At the OAL hearing, a former principal at the high school testified the new Assistant Directors never supervised or evaluated him. The current elementary school principal testified that, after the creation of the Assistant Director positions, she continued to be evaluated by the superintendent, rather than by an Assistant Director. For the 2011-2012 school year, however, the principal stated that an Assistant Director evaluated her. The superintendent explained that she asked the Assistant Directors to evaluate the principals on her behalf. However, the superintendent conceded that she was responsible for signing off on each evaluation.

Petitioner testified as to the teaching certificates she held. She did not possess any of the certificates required for any of the new Assistant Director positions.

In a detailed Initial Decision, the ALJ found that, once the State Monitor refused to approve this portion of the job description, the Assistant Directors were not permitted to supervise the building principals. Moreover, based on the testimony of the superintendent and the two principals, "that responsibility was never officially implemented." Therefore, the ALJ ruled that respondent should not have required that petitioner, Minuskin, and Graf possess a "school administrator/principal" certificate in order to be considered for the Assistant Director positions. The ALJ further recommended that the positions be retitled as "Supervisors."

However, the ALJ found ample justification in the record for respondent's decision to require that Assistant Directors hold content-specific certificates for core subjects taught in the schools where they worked. The ALJ stated

It is clear that as envisioned by [the superintendent], and approved by [the State Monitor], the Assistant Director positions had a different focus and physical placement from the previous supervisory positions. Instead of focusing on a narrow subject area, the [A]ssistant [D]irectors were assigned by grade groupings and housed at schools for those grades. They were to focus upon the delivery of consistent curriculum and to oversee the manner of instruction within their specified grades. . . . [The Superintendent's] plan also envisaged the . . . [A]ssistant [D]irector positions at issue here to focus upon core areas such as mathematics and reading.

. . .

The additional teaching certificates required . . . for the new 9-12 grade position, a teacher of English and/or math certification, and for the intermediate grade position, either an elementary teaching certification[,] a teacher of reading, or one of the middle school certificates, show a nexus to the reconfigured positions. They are grade[-]related and focus on core content areas.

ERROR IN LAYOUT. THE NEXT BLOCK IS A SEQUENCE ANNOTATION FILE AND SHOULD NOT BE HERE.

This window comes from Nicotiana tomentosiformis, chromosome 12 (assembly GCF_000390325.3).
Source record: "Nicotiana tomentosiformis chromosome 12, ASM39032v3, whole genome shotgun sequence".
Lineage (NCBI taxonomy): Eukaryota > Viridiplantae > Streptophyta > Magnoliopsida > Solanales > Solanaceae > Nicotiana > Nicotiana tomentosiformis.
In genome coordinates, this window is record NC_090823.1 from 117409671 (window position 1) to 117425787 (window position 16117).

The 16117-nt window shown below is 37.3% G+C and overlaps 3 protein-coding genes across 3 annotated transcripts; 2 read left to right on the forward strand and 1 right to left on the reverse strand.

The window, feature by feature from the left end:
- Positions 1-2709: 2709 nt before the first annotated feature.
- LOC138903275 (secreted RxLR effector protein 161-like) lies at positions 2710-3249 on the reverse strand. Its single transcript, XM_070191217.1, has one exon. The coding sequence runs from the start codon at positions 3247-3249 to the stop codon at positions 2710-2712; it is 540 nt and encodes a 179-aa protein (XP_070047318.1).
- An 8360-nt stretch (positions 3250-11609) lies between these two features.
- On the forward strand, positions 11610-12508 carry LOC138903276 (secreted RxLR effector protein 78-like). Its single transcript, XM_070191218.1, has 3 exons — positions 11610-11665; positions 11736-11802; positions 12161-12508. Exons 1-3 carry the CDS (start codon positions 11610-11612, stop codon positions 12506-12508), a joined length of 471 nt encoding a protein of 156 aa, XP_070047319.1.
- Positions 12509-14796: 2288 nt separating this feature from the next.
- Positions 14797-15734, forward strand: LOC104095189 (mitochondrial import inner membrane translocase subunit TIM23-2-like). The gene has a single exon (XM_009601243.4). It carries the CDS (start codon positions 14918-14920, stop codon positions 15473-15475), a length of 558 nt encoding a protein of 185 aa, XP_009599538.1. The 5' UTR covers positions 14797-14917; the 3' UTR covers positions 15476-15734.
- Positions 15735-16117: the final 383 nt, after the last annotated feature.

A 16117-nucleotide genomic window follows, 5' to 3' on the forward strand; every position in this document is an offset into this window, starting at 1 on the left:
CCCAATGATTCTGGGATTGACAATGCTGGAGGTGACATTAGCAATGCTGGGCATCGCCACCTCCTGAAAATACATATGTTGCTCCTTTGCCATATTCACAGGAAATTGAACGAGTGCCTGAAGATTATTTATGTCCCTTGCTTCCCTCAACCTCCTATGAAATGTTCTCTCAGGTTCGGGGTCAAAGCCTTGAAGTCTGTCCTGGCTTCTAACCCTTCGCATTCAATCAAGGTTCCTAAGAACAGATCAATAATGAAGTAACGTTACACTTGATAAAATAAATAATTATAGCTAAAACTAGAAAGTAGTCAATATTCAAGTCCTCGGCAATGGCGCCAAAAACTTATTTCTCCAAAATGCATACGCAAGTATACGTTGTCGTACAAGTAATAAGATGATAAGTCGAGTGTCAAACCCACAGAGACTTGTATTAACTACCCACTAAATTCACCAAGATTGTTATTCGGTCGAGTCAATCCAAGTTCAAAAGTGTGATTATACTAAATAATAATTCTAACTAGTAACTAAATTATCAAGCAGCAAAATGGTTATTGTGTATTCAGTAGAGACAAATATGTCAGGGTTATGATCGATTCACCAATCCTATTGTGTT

The ALJ found that Graf held "a math and science certification which qualifies her for the Assistant Director of Curriculum for Grades 9-12" and that "Minuskin has an elementary teaching certification which completes her qualification for the Assistant Director of Curriculum for Grades 4-8 position." The ALJ directed respondent to appoint Graf and Minuskin to these positions, "with all salary, benefits and emoluments of this position, less mitigation, retroactive to June 30, 2010." However, petitioner did "not have the requisite certifications for either of the reconfigured positions." Therefore, the ALJ denied her petition for relief.

Petitioner and respondent filed exceptions with the Commissioner who, in a thorough final decision, affirmed the ALJ's Initial Decision in all respects. The Commissioner explained that a school administrator/principal certificate was not required for the new Assistant Director positions

Although [the superintendent] may have envisioned a scenario where the Assistant Directors would supervise principals, that concept was never implemented or even approved by the State Monitor. Additionally, the job description does not specifically say the Assistant Directors will supervise the building principals, but rather it says, "[s]upervise assigned personnel, conduct observations and complete annual performance appraisals and make recommendations for appropriate employment action." The job duties of the Assistant Directors were substantially similar to the Supervisor positions held by the plaintiffs. Instead of supervising one subject area for the entire district, the newly created positions included the supervision of all subject areas for select grade levels. Further, since the Assistant Directors did not in fact supervise the principals, the school administrator/principal endorsement was not required for the Assistant Director positions. . . . [R]e-titling a position does not by itself give the position more or less authority, and there is no reason why the Board could not have used the title of supervisor and reconfigured it to have authority over specific grades.

With regard to the issue of whether petitioner met the requirements for any of the three Assistant Director positions, the Commissioner was "not persuaded that [her] business endorsement was the equivalent of an elementary teacher, teacher of reading or one of the middle schools teaching endorsements required for the Assistant Director of Curriculum and Instructions for grades 4-8 position." The Commissioner concurred with the ALJ's determination "that the additional instructional certificates bore a logical nexus to the positions, and it was appropriate for the Board to include them as a requirement for the positions." Because petitioner did "not hold the necessary instructional endorsement," the Commissioner held "she was not entitled to any of the Assistant Director positions." Petitioner's appeal and respondent's cross-appeal followed.